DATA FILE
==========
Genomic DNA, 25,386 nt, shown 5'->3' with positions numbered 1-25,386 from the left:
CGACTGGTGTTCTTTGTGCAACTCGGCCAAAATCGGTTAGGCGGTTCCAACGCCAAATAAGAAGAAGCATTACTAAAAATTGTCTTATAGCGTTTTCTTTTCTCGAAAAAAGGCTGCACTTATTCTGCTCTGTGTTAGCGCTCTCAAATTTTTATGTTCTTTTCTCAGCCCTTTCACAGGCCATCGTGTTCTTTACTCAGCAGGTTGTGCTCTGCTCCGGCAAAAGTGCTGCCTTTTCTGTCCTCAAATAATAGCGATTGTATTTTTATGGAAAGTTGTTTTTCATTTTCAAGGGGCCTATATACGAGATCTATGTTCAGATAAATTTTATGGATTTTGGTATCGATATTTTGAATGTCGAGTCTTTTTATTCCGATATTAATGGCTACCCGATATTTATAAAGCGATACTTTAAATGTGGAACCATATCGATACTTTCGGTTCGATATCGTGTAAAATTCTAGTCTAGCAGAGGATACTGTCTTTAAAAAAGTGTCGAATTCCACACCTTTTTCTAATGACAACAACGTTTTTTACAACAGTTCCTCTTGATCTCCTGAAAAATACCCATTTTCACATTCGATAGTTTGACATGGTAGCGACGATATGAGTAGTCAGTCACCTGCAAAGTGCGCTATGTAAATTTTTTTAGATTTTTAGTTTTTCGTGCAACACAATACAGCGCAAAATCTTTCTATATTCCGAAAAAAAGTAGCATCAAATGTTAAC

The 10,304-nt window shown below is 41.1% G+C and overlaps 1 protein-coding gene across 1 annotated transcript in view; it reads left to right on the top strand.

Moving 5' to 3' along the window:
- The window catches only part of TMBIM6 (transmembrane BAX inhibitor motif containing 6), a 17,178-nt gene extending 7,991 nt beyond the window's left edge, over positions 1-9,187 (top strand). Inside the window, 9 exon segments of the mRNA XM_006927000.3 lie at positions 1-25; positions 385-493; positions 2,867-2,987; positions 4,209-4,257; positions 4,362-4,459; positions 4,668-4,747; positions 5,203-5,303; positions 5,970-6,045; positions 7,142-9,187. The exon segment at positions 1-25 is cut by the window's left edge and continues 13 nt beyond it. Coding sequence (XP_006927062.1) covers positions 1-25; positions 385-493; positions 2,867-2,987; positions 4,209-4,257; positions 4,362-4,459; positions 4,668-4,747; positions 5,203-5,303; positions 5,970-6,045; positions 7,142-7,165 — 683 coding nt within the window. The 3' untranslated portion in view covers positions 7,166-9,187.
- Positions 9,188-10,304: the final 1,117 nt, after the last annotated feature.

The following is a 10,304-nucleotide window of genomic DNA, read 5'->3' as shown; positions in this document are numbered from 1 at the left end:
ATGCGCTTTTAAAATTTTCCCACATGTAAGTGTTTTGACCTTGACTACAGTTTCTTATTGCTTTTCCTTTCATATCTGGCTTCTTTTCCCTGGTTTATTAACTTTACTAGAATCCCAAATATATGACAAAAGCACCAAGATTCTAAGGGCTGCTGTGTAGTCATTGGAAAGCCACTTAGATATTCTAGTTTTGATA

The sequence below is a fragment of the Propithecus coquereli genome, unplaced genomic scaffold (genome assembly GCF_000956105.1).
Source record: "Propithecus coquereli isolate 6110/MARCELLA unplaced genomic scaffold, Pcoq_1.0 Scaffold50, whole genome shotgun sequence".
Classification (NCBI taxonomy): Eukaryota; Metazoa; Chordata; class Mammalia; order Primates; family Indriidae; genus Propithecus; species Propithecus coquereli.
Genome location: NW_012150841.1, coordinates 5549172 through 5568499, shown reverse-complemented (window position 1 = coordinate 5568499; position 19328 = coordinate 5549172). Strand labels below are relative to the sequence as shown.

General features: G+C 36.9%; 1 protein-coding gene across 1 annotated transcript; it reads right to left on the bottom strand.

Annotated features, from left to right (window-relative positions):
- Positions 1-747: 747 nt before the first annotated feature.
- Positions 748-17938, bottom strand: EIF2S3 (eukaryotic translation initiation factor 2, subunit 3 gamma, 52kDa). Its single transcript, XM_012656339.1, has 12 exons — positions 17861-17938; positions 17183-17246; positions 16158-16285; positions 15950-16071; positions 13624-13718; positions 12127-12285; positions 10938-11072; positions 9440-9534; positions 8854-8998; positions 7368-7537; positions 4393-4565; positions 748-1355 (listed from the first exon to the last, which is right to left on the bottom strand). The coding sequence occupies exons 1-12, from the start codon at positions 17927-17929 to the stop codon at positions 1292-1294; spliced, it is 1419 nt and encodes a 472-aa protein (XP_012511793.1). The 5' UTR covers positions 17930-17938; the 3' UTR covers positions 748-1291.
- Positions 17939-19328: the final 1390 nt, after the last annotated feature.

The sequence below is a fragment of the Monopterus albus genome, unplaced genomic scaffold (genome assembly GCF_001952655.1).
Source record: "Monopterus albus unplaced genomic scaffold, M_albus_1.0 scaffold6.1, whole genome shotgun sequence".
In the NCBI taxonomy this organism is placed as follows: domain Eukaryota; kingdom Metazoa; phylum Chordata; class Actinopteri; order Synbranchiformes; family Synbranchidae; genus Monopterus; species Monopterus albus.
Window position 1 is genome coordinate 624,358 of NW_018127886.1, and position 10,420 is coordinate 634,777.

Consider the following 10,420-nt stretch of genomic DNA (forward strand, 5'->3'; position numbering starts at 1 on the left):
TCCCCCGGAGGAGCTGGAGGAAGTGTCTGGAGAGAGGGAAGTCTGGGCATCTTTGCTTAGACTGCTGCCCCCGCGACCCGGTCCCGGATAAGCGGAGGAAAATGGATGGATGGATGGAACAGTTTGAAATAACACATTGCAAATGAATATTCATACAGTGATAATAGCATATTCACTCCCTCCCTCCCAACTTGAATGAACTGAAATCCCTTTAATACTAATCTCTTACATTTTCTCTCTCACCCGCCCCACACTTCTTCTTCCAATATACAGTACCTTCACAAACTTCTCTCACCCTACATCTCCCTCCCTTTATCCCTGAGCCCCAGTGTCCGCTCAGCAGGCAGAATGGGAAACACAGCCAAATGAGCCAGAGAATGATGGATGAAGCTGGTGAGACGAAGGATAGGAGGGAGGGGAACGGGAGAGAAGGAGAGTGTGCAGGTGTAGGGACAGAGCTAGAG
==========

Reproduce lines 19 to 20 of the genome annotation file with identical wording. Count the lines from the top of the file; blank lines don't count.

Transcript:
Source record: "Monopterus albus unplaced genomic scaffold, M_albus_1.0 scaffold6.1, whole genome shotgun sequence".
In the NCBI taxonomy this organism is placed as follows: domain Eukaryota; kingdom Metazoa; phylum Chordata; class Actinopteri; order Synbranchiformes; family Synbranchidae; genus Monopterus; species Monopterus albus.